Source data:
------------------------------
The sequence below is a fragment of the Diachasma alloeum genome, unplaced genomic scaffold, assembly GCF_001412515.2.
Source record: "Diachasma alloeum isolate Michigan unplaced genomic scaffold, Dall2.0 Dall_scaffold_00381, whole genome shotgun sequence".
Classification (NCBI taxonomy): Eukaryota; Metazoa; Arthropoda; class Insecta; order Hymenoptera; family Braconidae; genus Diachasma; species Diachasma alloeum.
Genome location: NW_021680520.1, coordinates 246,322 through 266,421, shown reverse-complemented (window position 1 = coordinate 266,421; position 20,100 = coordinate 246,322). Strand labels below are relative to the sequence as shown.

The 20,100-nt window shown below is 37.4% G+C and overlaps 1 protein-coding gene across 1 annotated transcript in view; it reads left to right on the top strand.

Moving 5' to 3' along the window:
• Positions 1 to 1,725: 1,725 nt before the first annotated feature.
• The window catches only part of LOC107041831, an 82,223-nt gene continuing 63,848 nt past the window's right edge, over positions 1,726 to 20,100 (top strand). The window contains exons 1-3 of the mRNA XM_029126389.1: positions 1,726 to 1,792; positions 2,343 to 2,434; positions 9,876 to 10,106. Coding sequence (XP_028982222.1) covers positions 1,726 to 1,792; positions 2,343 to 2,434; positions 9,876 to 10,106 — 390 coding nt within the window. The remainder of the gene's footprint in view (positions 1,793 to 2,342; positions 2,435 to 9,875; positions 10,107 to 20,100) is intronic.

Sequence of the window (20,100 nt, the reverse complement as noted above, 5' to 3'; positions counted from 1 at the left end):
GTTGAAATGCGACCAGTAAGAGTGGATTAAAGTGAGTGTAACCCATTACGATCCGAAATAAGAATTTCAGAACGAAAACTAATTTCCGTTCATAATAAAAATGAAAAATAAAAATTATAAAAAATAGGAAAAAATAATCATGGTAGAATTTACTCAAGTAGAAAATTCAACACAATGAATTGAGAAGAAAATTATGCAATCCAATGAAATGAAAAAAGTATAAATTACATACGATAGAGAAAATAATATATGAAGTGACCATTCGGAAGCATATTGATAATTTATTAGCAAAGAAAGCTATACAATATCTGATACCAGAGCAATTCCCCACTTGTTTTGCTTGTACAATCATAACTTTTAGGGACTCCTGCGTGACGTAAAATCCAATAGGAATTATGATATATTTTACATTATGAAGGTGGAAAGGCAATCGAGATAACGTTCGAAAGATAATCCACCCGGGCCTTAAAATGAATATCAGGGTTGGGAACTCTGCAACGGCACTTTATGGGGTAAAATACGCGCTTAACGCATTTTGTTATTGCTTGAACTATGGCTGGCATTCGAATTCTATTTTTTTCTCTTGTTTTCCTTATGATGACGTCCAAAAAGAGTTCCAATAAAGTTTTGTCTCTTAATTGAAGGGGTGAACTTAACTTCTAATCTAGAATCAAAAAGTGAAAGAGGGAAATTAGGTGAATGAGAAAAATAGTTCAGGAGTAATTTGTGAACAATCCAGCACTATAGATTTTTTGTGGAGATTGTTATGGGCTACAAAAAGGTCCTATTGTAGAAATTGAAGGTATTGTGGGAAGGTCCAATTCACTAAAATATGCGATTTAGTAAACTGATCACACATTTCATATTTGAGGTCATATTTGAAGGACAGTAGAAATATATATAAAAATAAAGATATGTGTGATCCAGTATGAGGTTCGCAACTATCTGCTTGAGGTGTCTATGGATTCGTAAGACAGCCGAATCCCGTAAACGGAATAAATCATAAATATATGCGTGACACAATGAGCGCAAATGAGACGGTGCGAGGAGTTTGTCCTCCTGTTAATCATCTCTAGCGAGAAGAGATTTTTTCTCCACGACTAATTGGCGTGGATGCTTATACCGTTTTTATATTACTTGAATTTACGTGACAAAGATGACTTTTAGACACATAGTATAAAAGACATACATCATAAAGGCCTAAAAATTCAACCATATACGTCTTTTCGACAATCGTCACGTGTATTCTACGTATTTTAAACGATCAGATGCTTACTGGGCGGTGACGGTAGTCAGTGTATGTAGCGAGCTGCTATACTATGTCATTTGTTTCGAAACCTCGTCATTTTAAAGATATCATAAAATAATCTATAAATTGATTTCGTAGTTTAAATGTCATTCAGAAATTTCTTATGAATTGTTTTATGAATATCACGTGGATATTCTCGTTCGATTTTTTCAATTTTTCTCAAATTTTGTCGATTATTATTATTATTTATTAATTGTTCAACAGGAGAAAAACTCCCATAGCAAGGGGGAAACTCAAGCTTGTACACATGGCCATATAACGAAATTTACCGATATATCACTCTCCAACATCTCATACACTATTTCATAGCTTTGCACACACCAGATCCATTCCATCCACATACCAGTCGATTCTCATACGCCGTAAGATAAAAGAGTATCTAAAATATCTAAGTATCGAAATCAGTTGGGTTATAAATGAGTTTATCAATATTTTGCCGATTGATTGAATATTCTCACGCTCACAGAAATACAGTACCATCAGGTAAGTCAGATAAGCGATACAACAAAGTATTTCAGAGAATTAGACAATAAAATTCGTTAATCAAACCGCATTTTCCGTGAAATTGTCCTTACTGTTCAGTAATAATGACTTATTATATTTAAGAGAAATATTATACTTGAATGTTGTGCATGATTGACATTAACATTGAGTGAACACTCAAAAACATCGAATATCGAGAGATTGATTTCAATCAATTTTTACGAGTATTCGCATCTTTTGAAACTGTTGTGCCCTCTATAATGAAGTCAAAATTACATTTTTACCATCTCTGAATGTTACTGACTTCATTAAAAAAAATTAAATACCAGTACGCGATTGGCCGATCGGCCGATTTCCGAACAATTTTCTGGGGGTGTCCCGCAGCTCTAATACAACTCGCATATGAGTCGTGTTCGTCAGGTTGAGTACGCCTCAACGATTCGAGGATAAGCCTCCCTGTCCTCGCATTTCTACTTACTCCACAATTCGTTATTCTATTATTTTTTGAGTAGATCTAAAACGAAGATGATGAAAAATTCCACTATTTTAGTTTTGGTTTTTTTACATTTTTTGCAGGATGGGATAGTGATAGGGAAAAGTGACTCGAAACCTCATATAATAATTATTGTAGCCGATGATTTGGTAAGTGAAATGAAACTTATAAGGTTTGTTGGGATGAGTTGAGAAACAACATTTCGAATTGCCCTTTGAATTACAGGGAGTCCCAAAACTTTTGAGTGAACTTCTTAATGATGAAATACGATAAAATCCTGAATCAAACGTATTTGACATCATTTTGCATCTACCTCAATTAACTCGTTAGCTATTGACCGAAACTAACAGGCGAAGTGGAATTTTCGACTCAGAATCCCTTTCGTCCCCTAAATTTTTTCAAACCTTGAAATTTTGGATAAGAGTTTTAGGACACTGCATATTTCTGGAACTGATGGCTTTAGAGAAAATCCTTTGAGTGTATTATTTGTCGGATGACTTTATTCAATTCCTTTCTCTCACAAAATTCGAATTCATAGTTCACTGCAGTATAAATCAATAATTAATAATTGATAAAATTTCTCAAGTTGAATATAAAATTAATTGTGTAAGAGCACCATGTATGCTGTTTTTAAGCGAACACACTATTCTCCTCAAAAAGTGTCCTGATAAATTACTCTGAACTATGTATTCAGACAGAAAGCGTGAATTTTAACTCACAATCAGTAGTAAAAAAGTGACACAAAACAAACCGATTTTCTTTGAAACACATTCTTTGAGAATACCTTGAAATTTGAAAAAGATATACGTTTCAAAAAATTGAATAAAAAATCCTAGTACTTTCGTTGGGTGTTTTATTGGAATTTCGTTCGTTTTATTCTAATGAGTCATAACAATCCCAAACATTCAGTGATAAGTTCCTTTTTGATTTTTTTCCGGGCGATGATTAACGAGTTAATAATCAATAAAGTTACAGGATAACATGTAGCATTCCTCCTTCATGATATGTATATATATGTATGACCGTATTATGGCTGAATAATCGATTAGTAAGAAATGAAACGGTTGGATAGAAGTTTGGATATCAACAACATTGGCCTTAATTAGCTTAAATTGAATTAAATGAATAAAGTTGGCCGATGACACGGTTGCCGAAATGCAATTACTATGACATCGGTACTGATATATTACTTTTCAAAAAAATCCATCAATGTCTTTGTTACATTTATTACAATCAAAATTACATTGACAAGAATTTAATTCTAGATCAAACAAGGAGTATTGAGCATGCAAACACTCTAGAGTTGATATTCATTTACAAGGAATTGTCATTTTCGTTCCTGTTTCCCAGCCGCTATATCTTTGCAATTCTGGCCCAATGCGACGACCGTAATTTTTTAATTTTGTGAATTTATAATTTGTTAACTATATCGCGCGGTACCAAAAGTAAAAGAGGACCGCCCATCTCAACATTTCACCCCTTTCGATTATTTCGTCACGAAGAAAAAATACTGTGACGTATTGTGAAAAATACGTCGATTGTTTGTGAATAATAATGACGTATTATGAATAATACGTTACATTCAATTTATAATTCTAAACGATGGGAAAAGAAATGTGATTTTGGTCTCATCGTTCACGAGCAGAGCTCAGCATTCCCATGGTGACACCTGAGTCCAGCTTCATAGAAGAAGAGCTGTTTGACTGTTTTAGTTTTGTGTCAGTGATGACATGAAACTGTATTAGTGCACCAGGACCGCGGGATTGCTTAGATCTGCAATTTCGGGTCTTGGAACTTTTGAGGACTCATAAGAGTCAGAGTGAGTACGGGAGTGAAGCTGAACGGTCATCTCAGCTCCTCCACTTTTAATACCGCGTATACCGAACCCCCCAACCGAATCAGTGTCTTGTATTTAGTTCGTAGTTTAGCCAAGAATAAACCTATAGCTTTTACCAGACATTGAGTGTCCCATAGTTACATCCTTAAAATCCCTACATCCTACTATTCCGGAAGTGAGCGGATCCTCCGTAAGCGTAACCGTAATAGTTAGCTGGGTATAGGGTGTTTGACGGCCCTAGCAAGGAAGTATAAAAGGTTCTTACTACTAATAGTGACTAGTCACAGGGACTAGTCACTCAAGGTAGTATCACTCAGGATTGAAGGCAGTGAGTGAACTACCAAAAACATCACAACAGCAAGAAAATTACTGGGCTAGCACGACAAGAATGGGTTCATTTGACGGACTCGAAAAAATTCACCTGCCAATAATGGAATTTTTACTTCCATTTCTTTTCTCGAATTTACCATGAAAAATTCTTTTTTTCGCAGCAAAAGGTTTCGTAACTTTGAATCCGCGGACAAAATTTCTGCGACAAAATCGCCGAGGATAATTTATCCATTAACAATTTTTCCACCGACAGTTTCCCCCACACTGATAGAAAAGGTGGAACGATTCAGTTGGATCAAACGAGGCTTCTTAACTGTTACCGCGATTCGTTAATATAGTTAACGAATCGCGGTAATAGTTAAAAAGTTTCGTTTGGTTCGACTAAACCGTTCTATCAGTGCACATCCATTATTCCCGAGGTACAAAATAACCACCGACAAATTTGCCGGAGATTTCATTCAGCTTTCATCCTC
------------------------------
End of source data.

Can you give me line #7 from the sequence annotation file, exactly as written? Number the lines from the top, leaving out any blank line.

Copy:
• Positions 1 to 1,725: 1,725 nt before the first annotated feature.